The nub of this issue comes down to a simple matter that I should like to leave with the noble Lord and on which I ask him to provide assurances. My understanding is that the problem at the moment is that the department has taken funds from the Health Protection Agency and Public Health England and made them available only for academic partnership research projects. The concern is that this might lead to Public Health England being prevented from carrying out research if that was not flavour of the month in academic institutions. There could be conflict between the concerns of academics to pursue partnership research and the real needs that the scientists within Public Health England consider to be in the public interest in terms of the research agenda to be followed. That is the main unresolved issue causing concern to the scientists within the Health Protection Agency staff who are soon-to-be-transmogrified into Public Health England.
The more assurances that the noble Earl can give the more they will satisfy not only the signatories to the amendment but the future employees of Public Health England who are to transfer as scientists to the new organisation.
My Lords, I have put my name to the amendment. Historically, both parties to the coalition were in agreement that there were too many quangos and that rationalisation was required. This is always difficult when it involves an organisation as well respected as the Health Protection Agency and others.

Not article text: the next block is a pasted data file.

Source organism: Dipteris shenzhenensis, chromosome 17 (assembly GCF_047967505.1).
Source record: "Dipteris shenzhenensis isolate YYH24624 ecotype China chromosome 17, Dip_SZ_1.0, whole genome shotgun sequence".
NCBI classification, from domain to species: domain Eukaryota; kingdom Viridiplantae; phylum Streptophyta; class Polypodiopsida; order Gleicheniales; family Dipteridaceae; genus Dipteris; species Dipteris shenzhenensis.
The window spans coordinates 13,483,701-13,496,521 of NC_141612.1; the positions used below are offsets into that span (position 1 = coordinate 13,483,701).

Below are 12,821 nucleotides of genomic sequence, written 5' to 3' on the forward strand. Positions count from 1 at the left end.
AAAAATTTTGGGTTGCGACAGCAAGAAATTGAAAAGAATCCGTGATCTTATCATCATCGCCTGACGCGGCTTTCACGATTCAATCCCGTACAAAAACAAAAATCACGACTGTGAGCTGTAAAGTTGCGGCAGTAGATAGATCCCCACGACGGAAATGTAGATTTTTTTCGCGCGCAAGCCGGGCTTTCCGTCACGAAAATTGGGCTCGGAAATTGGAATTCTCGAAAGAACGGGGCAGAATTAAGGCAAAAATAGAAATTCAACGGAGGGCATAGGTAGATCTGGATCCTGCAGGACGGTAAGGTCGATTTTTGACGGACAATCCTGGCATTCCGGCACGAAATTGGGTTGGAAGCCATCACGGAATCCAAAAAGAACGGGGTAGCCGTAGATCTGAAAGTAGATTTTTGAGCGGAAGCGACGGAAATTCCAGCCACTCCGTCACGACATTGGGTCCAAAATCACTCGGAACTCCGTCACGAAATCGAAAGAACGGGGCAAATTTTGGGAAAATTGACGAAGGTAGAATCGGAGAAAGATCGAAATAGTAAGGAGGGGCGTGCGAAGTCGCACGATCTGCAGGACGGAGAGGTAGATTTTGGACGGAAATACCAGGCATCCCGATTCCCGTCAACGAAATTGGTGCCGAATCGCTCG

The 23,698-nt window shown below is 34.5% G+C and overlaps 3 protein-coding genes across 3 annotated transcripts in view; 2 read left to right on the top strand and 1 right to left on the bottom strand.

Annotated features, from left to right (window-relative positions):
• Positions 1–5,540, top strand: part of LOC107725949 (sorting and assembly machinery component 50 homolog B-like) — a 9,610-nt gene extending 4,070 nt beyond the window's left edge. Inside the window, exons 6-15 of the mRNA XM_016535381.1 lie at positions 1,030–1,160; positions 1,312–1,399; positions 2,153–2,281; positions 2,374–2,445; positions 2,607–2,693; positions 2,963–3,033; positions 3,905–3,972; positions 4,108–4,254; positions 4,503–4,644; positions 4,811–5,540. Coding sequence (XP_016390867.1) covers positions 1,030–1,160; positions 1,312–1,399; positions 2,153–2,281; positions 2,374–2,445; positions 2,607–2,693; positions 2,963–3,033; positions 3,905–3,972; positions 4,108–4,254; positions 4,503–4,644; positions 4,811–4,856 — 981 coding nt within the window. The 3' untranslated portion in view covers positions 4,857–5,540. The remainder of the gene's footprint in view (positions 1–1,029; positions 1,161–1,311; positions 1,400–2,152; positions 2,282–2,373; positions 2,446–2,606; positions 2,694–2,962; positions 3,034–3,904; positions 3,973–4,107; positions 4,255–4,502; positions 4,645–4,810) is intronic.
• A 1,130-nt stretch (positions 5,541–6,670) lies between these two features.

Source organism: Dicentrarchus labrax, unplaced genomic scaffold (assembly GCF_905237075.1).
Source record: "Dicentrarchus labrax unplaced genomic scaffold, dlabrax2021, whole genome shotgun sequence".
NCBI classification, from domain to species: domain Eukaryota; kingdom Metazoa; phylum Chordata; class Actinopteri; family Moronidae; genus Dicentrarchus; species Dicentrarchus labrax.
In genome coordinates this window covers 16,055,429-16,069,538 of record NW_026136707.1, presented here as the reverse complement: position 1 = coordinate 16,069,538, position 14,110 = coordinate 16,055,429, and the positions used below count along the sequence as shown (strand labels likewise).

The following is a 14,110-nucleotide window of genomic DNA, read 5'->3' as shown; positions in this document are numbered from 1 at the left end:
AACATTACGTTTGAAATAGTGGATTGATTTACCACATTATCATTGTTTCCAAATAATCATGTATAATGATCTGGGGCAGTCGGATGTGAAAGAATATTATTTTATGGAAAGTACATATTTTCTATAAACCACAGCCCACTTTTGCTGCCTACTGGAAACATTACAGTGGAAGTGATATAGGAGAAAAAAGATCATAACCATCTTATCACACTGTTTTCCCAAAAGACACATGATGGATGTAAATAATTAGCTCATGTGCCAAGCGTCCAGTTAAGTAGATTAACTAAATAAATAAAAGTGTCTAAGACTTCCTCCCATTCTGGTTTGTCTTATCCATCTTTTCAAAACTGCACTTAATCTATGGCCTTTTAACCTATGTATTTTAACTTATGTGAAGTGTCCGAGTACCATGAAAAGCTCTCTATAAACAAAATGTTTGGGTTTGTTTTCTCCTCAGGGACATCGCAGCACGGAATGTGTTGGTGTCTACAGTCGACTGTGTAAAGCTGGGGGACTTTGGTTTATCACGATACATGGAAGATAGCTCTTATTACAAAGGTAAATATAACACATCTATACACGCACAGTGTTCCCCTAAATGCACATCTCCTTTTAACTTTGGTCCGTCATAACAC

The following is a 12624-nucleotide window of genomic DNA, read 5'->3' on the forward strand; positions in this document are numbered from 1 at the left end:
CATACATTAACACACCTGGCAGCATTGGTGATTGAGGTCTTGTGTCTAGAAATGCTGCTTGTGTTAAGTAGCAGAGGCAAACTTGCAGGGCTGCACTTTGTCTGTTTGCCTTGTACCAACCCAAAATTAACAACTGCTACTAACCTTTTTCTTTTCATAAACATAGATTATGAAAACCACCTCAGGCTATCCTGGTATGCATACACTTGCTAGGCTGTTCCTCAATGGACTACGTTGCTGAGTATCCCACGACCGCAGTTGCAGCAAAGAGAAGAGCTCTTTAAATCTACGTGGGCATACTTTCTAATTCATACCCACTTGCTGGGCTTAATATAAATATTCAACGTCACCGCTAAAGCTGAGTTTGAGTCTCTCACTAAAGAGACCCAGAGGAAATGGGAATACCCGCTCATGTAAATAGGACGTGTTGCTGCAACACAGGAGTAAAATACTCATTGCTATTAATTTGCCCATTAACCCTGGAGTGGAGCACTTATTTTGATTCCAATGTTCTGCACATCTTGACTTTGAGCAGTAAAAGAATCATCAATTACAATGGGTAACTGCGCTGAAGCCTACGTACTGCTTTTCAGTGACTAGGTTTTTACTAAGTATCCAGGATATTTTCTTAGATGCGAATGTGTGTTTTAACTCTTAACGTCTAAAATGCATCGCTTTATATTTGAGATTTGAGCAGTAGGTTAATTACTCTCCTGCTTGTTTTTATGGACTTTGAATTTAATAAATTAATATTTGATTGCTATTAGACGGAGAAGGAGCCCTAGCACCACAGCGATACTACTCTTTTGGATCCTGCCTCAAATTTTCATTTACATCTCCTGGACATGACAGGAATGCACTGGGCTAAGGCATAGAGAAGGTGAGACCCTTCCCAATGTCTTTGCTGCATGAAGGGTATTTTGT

Its successor organisation, Public Health England, was going to take over the HPA’s and have duties with regard to the new structure of public health at local government level. However, that had no place in the Bill. On these Benches, we welcomed the move to ground public health in local authorities, and we welcome the statements by the Minister about the role, responsibility and duty of this newfound position.
However, we were anxious about public health at a national level. We were not alone, and I pay huge tribute to my noble friend Lady Cumberlege, who took up this cause at Report stage—probably before then—along with the noble Lords, Lord Patel, Lord Turnberg and Lord Warner. The Secretary of State now sees PHE as carrying out his functions. I am grateful for the time that he gave to meet us to explain his point of view and listen. He felt that to make Public Health England an executive agency of the Department of Health would give it a degree of separation and flexibility. It was argued that PHE needed to have not only an independent chair but a board with a majority of non-executive directors if it were to have credibility with professionals and the public, and for the reputation clearly held by the HPA and others to be maintained in England and abroad. It would need to be able to raise funding to carry out its research on both English and worldwide issues. All this has been ably described by the noble Lord, Lord Warner, and we should be grateful for some clarity from the Minister on the research activities proposed for the organisation. There is clearly intended to be a line of accountability from the Secretary of State through Public Health England to the directors of public health, and it would aid understanding all round if my noble friend could clarify Public Health England’s duties and accountabilities at local, community level with the directors of public health and local authorities. The line right the way down needs looking at.